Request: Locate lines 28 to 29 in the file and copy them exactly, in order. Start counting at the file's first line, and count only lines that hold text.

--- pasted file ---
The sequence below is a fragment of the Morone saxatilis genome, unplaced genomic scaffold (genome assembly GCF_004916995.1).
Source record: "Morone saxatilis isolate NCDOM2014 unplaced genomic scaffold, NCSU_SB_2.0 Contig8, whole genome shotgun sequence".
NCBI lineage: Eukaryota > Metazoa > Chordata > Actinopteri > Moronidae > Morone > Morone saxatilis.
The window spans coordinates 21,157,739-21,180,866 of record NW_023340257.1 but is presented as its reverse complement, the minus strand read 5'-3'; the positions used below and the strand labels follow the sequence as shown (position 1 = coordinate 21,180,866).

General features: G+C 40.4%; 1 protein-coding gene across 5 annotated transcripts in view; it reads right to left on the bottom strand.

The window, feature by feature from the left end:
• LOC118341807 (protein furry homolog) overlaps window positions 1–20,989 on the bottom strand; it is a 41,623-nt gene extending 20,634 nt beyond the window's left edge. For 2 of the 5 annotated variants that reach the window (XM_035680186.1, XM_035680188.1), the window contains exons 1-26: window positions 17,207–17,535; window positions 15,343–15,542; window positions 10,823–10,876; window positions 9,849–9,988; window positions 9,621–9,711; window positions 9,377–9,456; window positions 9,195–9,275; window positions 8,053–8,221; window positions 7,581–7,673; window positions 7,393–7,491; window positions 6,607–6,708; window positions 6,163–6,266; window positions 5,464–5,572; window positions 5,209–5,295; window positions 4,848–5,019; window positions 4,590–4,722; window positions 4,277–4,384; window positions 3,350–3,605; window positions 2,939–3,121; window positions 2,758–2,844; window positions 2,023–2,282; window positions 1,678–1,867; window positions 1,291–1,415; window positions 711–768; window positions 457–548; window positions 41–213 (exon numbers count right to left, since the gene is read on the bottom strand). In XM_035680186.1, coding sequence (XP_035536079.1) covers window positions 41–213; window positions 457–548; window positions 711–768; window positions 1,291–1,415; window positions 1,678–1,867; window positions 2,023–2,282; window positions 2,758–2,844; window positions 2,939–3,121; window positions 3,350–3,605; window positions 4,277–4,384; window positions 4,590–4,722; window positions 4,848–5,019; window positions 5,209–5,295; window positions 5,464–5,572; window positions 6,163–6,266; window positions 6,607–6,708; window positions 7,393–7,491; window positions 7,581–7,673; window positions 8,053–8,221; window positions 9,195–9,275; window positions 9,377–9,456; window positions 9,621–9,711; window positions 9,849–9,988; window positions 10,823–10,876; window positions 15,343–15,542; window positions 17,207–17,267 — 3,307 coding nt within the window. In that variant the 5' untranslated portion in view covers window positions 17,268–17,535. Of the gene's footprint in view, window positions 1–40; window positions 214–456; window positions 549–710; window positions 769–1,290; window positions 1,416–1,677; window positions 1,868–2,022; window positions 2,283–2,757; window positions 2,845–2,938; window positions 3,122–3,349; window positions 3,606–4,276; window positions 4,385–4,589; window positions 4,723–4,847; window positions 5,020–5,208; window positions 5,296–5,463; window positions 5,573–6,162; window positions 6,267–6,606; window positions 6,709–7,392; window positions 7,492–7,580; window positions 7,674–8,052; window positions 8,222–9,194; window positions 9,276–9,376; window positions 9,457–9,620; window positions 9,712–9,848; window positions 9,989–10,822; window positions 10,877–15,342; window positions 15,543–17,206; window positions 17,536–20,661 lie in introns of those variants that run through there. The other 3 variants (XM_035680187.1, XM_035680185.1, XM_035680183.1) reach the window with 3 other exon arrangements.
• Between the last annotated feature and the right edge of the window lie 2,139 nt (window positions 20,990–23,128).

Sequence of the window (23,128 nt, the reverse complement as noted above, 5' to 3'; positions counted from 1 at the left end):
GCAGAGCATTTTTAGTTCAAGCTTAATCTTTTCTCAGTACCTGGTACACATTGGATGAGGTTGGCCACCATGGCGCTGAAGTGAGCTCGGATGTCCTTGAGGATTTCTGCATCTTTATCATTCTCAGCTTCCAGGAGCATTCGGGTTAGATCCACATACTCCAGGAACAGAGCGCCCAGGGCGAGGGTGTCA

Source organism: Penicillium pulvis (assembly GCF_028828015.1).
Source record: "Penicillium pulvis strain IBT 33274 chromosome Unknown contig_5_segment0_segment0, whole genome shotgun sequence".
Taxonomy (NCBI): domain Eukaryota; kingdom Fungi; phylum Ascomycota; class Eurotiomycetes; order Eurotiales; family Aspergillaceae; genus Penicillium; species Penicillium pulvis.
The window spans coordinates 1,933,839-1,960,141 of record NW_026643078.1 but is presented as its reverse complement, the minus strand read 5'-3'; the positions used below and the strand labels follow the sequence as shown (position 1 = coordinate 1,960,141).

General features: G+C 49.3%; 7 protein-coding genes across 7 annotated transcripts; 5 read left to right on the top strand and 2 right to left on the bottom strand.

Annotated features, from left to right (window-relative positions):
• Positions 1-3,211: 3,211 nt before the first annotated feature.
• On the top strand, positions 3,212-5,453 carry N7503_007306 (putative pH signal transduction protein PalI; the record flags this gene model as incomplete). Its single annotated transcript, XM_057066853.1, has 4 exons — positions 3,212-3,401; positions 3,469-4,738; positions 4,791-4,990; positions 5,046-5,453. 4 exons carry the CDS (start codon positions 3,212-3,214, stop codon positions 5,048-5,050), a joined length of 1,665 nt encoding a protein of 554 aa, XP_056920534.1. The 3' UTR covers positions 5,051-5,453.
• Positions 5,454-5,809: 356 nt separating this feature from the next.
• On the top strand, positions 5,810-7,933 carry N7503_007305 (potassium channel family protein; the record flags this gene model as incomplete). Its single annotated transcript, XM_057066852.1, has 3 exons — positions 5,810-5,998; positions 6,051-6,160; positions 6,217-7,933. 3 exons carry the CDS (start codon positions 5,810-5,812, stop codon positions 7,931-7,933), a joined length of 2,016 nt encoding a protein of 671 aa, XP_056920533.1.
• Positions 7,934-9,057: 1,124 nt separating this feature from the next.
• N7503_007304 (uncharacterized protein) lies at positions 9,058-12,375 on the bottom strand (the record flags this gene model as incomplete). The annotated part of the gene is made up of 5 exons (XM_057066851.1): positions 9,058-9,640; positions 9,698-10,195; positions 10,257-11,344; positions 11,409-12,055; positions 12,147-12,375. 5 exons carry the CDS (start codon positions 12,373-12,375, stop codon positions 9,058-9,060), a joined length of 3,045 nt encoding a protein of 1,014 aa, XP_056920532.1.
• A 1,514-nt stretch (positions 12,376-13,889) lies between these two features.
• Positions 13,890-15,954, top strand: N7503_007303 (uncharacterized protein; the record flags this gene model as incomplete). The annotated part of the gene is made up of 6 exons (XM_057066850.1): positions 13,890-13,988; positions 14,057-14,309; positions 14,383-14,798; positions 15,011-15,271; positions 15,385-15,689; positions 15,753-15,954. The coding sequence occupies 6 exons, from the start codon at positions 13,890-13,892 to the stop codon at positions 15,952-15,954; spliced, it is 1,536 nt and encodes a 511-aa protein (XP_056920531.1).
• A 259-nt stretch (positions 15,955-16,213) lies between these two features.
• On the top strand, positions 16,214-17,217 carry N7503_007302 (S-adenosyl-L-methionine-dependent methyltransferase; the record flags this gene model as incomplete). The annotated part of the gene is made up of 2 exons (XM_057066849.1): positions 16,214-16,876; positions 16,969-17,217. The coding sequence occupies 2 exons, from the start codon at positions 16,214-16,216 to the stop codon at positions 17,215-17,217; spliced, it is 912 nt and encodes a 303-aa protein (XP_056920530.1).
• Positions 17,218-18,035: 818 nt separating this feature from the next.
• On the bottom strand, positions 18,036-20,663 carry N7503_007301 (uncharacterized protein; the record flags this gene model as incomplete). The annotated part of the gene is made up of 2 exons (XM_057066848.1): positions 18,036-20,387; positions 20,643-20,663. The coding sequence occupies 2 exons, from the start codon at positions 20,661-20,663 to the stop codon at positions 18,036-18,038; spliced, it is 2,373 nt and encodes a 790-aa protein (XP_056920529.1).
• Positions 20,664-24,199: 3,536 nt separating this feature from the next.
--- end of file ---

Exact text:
• On the bottom strand, positions 18,036-20,663 carry N7503_007301 (uncharacterized protein; the record flags this gene model as incomplete). The annotated part of the gene is made up of 2 exons (XM_057066848.1): positions 18,036-20,387; positions 20,643-20,663. The coding sequence occupies 2 exons, from the start codon at positions 20,661-20,663 to the stop codon at positions 18,036-18,038; spliced, it is 2,373 nt and encodes a 790-aa protein (XP_056920529.1).
• Positions 20,664-24,199: 3,536 nt separating this feature from the next.